For the past week, media and journalism has taken a lot of heat for perpetuating the “echo chambers” of social media. And rightfully so. In the wake of this election, we now have a better understanding of just how rampant this issue was on all sides. Whether you’re Left, Right, or somewhere in between, the consumption of sensationally titled articles with angles that ranged from slightly skewed to aggressively biased, kick-started a machine that had a large hand in polarizing the political views in this nation.

Among these widely shared so-called “news” agencies were InfoWars, Occupy Democrats, and Breitbart to name a few (see a full list of publications of which to be wary of here). These sites regularly publish “news” that is false, clickbait-y, and sometimes satirical in order to drive traffic and serve advertisements. And the more we clicked on these articles, the higher the demand there was to create more content that didn’t challenge our beliefs. Instead, these stories fed our egos, eventually making us blind to other perspectives. Over the duration of this election season, we got comfortable in our own confirmation bias. If anyone opposed our views, we saw them as dumb and absurd, and didn’t even take the time to see things from their differing perspectives, because in our worlds, we had a newsfeed full of articles that proved we were right.

I have always said that “we’re going to use social media anyway, so we might as well go about it responsibly.” It’s time to pop our filter bubbles and approach all things we encounter on social with skepticism and scrutiny. Because you have been lied to. Memes aren’t news and the viral articles on Facebook are not considered research journalism. I implore you, do a little research before you believe and/or share fake news on social media. Because some publications were (and still are) more clever than others in how they’ve manipulated their readers.

Let’s use Breitbart, the website run by future Chief Strategist, Steve Bannon, as an example. Often times, the “studies” they reference and the “facts” and “data” they use to support their cases are not sufficient enough to draw such definitive conclusions. One article in particular “There’s No Hiring Bias Against Women in Tech, They Just Suck at Interviews” used a blog post from Interviewing.io, a platform that helps people practice interviewing within the tech industry. Using voice modulators to mask the gender of people who called into the service, interviewees were then rated on performance. Interviewing.io observed that, though the genders of these interviewees were masked, women still underperformed. BUT — if you look at the sample size of said “study”, only 234 people participated, with 1/3rd being female and 2/3rd being male, which means around 78 women were compared to around 156 men. A rational person would agree that this “study” should be thrown out the window. Instead, author Milo Yiannopoulos left out the crucial detail regarding sample size and the gender ratio, and used this insufficient data to make a blanket statement that women “just suck at interviews.” He also said the “study” was run by feminists, which was referenced nowhere in the original Interviewing.io blog post. Sadly, thousands upon thousands of readers took this, and many other absurd claims by this self-proclaimed “platform for the Alt-Right“, for face value. (See, even I’m being biased in my review of Breitbart — is it justified? You tell me.) However, readers from all over the political spectrum often do not go beyond what they are reading to investigate the data to draw their own conclusions.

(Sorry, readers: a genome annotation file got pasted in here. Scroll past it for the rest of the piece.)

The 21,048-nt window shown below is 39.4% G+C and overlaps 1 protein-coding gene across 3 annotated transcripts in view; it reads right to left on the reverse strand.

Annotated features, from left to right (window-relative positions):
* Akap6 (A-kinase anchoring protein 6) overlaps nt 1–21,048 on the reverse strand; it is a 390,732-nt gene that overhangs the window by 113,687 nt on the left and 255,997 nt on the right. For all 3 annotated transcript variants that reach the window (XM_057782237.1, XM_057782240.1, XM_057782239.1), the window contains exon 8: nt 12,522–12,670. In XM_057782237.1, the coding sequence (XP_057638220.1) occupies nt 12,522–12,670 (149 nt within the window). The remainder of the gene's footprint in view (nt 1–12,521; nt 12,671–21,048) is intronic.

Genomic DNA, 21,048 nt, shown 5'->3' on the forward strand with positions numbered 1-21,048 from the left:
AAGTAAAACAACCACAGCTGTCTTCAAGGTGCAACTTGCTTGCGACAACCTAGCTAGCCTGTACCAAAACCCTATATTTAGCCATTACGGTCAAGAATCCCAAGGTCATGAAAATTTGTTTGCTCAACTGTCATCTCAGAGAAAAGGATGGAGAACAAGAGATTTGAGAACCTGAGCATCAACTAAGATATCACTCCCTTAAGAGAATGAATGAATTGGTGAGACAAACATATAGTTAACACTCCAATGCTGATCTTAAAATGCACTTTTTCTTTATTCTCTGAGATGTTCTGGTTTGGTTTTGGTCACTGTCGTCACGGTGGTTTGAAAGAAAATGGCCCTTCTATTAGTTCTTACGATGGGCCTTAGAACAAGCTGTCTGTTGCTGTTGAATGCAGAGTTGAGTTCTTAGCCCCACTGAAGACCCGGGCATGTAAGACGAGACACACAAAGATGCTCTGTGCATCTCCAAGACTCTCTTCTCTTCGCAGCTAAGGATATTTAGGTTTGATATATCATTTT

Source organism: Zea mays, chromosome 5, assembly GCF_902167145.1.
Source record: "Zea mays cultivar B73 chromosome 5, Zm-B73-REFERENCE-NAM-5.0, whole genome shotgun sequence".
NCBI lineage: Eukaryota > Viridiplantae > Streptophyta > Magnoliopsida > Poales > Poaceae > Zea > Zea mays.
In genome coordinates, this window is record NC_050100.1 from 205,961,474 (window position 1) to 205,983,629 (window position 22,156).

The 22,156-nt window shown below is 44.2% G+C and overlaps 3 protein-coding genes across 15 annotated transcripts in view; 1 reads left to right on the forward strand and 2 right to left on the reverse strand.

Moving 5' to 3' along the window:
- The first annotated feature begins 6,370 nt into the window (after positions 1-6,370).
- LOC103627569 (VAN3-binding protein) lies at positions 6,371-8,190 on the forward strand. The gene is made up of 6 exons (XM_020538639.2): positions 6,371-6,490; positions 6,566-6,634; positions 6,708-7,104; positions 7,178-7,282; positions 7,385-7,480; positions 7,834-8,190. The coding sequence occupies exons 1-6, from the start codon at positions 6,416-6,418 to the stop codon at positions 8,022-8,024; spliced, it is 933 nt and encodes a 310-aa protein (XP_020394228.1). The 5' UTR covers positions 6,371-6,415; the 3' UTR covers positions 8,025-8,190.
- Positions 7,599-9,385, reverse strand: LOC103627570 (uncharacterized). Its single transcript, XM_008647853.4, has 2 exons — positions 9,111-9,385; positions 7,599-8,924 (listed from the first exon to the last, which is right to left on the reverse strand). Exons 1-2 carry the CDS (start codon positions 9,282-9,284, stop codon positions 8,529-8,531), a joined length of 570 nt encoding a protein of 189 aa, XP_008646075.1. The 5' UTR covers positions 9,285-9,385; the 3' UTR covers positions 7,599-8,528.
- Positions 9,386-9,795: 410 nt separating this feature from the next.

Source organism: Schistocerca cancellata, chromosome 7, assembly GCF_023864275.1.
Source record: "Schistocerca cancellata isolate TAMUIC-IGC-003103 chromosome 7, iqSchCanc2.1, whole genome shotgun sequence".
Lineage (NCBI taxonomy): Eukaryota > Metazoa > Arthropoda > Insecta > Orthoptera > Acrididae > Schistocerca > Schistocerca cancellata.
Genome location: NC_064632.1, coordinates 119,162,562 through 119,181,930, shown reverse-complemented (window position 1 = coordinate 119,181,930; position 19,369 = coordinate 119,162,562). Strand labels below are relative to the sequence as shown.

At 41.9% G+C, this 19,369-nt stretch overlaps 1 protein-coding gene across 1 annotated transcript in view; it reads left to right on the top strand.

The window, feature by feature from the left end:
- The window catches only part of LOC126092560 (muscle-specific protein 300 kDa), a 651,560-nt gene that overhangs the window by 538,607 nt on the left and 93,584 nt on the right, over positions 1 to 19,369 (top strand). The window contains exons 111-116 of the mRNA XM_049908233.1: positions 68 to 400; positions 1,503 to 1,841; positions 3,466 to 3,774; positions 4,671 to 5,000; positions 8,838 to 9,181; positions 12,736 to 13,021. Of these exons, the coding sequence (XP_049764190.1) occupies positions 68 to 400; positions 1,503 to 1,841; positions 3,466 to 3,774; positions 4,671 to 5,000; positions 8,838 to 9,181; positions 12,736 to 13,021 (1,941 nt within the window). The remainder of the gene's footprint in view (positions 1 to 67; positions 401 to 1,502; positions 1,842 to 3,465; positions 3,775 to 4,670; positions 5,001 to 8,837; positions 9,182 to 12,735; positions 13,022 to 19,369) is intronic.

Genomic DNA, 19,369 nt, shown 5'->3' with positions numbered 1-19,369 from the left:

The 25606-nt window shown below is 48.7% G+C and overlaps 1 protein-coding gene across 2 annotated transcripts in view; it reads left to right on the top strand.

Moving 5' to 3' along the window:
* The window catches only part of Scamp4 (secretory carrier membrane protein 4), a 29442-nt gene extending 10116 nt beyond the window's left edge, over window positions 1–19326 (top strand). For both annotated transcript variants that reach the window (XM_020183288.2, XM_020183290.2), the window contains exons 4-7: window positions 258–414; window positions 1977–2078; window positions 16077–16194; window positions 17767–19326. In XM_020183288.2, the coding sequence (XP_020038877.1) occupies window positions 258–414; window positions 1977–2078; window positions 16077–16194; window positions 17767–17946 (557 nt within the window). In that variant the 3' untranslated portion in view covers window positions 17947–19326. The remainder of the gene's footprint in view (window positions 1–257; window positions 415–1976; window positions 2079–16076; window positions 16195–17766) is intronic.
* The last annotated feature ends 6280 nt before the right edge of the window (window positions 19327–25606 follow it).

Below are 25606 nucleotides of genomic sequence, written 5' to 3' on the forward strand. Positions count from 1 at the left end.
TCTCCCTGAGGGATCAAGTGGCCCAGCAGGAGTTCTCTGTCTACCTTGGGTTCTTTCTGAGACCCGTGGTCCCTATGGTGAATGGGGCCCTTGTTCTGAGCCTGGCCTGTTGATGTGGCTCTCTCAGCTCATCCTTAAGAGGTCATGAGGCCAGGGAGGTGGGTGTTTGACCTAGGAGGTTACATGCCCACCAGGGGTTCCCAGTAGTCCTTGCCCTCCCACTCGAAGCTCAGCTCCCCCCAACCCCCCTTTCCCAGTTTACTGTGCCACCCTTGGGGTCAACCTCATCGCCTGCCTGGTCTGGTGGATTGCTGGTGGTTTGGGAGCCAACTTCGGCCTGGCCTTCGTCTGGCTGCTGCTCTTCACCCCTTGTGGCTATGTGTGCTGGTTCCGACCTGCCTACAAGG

In the case of Breitbart, it only took me an extra five minutes to find out this research was bunk. The Internet is vast and, although there’s a lot of garbage floating around out there, it’s still full of excellent information. It is your responsibility as a reader to discern carefully for yourself what is truth and what is a lie. If you want to be a better social media citizen, here’s what I recommend:

  • Question everything. Be critical with every piece of content you come across. Because everyone is flawed, people aren’t perfect, and so called “specialists” can be wrong. Even me. Question me.
  • Check the sources. Don’t let a journalist/writer/blogger digest raw data and interpret it for you. Always track so-called “facts” back to the organization that conducted the research. Then ask yourself: Is this a reputable research institution? Is if funded by a big business that’s going to benefit from these findings? What’s the sample size and who participated?
  • Discuss with one another! As Bill Nye the Science Guy says “everyone you will ever meet knows something you don’t”. Part of the issue that has occurred with this election is that we were not listening to one another. Challenge yourself to discuss with someone who has opposing beliefs, because it will expand your mind. (And then check my Bill Nye quote because I could be wrong — but it was a nice point to make nonetheless).

There’s going to be a lot of tension over the next few years. Many American rights, freedoms, and the overall progress that we’ve made will be at stake. It’s up to us to defend our values, and there is no armor more impervious to protect ourselves with than the power of knowledge.